I am a big fan of simple solutions to violence, of not over complicating the ways we deal with assaults and threats. However in the reality based self-defense community simplicity, can often become simplistic e.g. an eye strike will solve everything, a slap/strike to the groin will always leave an assailant stunned and disabled etc. The truth? Maybe, but no outcome is ever guaranteed, and to make conclusive statements about the effectiveness of such solutions is dangerous, and leaves students with a false sense of security in the techniques that they are taught. I am a Krav Maga instructor, who teaches eye, throat, and groin strikes however I also acknowledge there are things that the attacker does either deliberately or inadvertently that can result in them having little or no effect, and positions along with environmental factors that can prevent such strikes being made in an effective manner. In this article I want to look at some of the occasions when striking the groin doesn’t yield the expected results that are often taught conclusively and without question in self-defense classes.
Firstly, people are very good at naturally and instinctually protecting the groin. Any large movement towards it results in a flinch response that sees the hips being pulled back, and the groin moved away. This means large front kicks that are thrown upwards towards the groin, when square on to the attacker are probably not going to make contact; if the attacker is moving, chances of a kick of this nature being successful increase greatly. If you practice such kicks statically against a partner holding a pad in front of you, in the belief that you will be able to replicate this movement in a real-life scenario, you are training yourself to fail. It may work sometimes, but those times are few. Kicks are relatively slow, and require large movements that cross a person’s peripheral vision and so stimulate a flinch reflex that sees the target being quickly withdrawn. One way of making such kicks more effective, is to make the person move, as you make the kick; this opens up the groin, and because the person is moving, their flinch reflex becomes secondary to their need to stay balance and stable i.e. it’s effectively switched off. It is often easier to use hand strikes and slaps to the groin that work inside a person’s peripheral vision (so not causing a flinch response) and use much smaller and less identifiable movements.
The human body has evolved putting its most vulnerable parts in its most protected areas. For groin strikes to be effective they have to move upwards, hitting the testicles from below. A strike that hits them in a forward motion, may be uncomfortable, however it won’t have the same effect as one that comes upwards. This can make the groin a difficult target to strike when on the ground. I hear a lot of people advocating using groin strikes to release somebody who has pulled guard on you - firstly this is a very unlikely position for you to find yourself in, but for the sake of demonstrating the ineffectiveness of groin strikes in certain positions, let’s entertain it…If somebody does pull guard, their legs are wrapped round you; the groin is accessible, but not in a way that allows you to make an upwards strike, as your body restricts you from doing this. This means striking the groin is not the most effective target when in this position. Creating “simplistic” solutions that rely on groin strikes to escape positions, where the groin may be accessible, but not vulnerable, is painting a false picture of reality.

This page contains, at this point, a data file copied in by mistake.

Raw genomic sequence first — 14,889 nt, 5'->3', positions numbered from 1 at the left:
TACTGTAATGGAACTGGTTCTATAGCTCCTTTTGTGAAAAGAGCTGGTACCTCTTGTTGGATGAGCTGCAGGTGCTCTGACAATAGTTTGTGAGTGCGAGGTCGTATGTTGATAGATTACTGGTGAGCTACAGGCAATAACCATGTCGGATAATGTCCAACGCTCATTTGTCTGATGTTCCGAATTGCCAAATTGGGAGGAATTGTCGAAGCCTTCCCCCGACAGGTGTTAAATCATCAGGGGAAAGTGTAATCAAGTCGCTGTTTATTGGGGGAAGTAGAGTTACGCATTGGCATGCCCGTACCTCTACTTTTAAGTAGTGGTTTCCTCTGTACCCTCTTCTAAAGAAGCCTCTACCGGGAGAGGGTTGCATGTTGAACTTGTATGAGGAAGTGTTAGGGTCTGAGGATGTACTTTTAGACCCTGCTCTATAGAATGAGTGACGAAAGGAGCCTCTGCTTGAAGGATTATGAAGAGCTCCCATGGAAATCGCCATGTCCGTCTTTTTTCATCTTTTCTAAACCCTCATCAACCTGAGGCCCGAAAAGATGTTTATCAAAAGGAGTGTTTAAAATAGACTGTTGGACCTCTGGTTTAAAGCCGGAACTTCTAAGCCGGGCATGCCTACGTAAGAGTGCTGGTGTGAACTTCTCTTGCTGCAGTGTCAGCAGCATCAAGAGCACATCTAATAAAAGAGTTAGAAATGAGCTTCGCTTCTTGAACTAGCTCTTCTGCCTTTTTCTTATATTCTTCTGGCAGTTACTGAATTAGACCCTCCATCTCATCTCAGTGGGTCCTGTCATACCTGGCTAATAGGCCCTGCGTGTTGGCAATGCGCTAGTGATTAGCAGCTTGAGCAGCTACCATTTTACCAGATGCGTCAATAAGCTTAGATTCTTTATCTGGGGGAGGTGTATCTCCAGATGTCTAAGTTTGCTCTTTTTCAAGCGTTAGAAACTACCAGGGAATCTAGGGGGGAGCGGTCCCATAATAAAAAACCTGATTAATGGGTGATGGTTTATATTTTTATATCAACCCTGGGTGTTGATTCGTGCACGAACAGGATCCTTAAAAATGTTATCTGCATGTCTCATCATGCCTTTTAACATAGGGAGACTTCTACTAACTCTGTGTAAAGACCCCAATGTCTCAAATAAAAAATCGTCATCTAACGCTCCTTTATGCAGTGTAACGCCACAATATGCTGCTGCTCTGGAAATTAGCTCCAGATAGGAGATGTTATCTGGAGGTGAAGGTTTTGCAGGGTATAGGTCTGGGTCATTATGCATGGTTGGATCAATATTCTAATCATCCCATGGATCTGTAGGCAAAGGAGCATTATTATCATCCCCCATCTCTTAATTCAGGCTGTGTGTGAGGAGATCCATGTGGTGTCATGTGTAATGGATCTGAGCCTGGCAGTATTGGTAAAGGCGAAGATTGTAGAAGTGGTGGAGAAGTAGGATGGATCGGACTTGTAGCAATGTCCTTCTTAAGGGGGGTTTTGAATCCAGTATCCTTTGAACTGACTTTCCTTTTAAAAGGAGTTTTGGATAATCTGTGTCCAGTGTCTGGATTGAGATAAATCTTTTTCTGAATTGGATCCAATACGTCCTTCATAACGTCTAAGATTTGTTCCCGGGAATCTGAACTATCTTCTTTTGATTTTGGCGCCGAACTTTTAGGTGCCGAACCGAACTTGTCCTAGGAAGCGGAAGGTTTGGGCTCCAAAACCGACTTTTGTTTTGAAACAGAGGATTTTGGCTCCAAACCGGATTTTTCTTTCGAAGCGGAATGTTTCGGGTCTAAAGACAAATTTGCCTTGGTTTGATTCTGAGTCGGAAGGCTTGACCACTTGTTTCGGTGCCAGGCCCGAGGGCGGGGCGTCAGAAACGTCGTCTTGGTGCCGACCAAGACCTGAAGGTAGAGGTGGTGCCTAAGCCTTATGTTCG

One of the most serious restrictions on making effective groin strikes is clothing. If the crotch of somebody’s jeans is low, then striking upwards towards the groin will mean that the clothing will act as a buffer/barrier to your strike, either slowing it down, or preventing it from reaching its target completely (this is also true of strikes made with the hands). This can be hard to appreciate, if you always train in loose fitting training clothes, where the groin is easily reached and targeted, however in real-life clothing, depending on the fit, and the way they are worn, a person’s clothes can mean the groin becomes inaccessible as a target. This can be compounded in ground situations, where the ability to strike in the right manner is impeded.
Does all of this mean that we should stop looking at groins strikes as a useful tool? Absolutely not; groin strikes have their place and can be extremely effective. What we have to acknowledge is that they are not a universal solution to every problem, and that sometimes we are not in a position to make them e.g. if somebody is pulling you backwards at speed, it can be extremely difficult to make such a strike, as the target is moving, it is well protected by your assailants moving legs and the clothing around the crotch will be stretched; couple this with the fact that most of your effort will be directed at staying on your feet and the groin becomes a difficult target to reach. Groin strikes, eye strikes etc. should be part of a solution, and not the critical component. No solution to violence should rely on one thing, and redundancy should be built in e.g. if one thing fails it shouldn’t render the solution/technique useless. If you have a solution to violence that depends upon the success of a groin strike, it may be worth revisiting it, and looking at ways in which other movements may be added, so that if clothing – for example - renders the strike useless, the complete solution doesn’t fail. Our solutions should be simple but not simplistic.
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